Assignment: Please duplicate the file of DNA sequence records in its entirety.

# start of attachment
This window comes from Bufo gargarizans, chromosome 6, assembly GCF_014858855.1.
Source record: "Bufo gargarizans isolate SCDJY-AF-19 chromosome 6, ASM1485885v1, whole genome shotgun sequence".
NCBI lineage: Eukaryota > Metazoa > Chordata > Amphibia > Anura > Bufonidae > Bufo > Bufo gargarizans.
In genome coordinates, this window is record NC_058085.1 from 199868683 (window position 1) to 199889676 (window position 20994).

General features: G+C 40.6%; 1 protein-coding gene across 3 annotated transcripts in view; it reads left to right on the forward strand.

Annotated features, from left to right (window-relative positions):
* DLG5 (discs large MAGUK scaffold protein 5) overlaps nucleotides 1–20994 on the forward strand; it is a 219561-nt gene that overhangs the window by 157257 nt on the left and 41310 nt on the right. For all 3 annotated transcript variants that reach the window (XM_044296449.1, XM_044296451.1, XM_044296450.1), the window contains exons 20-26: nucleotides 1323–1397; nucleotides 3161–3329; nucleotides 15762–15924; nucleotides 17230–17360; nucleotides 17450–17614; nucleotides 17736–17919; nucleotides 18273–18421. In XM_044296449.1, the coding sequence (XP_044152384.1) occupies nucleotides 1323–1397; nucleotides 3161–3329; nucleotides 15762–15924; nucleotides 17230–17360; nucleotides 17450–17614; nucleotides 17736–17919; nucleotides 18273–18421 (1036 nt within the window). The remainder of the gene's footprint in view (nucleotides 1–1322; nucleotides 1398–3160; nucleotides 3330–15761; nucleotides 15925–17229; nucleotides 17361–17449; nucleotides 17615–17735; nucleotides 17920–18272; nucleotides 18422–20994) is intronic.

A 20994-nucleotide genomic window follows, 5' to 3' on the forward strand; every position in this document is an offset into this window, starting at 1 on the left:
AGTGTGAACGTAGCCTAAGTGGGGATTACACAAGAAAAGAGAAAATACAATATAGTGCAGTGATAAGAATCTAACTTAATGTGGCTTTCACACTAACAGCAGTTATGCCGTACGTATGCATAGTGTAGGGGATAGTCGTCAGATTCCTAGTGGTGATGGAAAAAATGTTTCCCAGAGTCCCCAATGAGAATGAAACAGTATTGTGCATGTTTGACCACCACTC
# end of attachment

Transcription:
This window comes from Bufo gargarizans, chromosome 6, assembly GCF_014858855.1.
Source record: "Bufo gargarizans isolate SCDJY-AF-19 chromosome 6, ASM1485885v1, whole genome shotgun sequence".
NCBI lineage: Eukaryota > Metazoa > Chordata > Amphibia > Anura > Bufonidae > Bufo > Bufo gargarizans.
In genome coordinates, this window is record NC_058085.1 from 199868683 (window position 1) to 199889676 (window position 20994).

General features: G+C 40.6%; 1 protein-coding gene across 3 annotated transcripts in view; it reads left to right on the forward strand.

Annotated features, from left to right (window-relative positions):
* DLG5 (discs large MAGUK scaffold protein 5) overlaps nucleotides 1–20994 on the forward strand; it is a 219561-nt gene that overhangs the window by 157257 nt on the left and 41310 nt on the right. For all 3 annotated transcript variants that reach the window (XM_044296449.1, XM_044296451.1, XM_044296450.1), the window contains exons 20-26: nucleotides 1323–1397; nucleotides 3161–3329; nucleotides 15762–15924; nucleotides 17230–17360; nucleotides 17450–17614; nucleotides 17736–17919; nucleotides 18273–18421. In XM_044296449.1, the coding sequence (XP_044152384.1) occupies nucleotides 1323–1397; nucleotides 3161–3329; nucleotides 15762–15924; nucleotides 17230–17360; nucleotides 17450–17614; nucleotides 17736–17919; nucleotides 18273–18421 (1036 nt within the window). The remainder of the gene's footprint in view (nucleotides 1–1322; nucleotides 1398–3160; nucleotides 3330–15761; nucleotides 15925–17229; nucleotides 17361–17449; nucleotides 17615–17735; nucleotides 17920–18272; nucleotides 18422–20994) is intronic.

A 20994-nucleotide genomic window follows, 5' to 3' on the forward strand; every position in this document is an offset into this window, starting at 1 on the left:
AGTGTGAACGTAGCCTAAGTGGGGATTACACAAGAAAAGAGAAAATACAATATAGTGCAGTGATAAGAATCTAACTTAATGTGGCTTTCACACTAACAGCAGTTATGCCGTACGTATGCATAGTGTAGGGGATAGTCGTCAGATTCCTAGTGGTGATGGAAAAAATGTTTCCCAGAGTCCCCAATGAGAATGAAACAGTATTGTGCATGTTTGACCACCACTC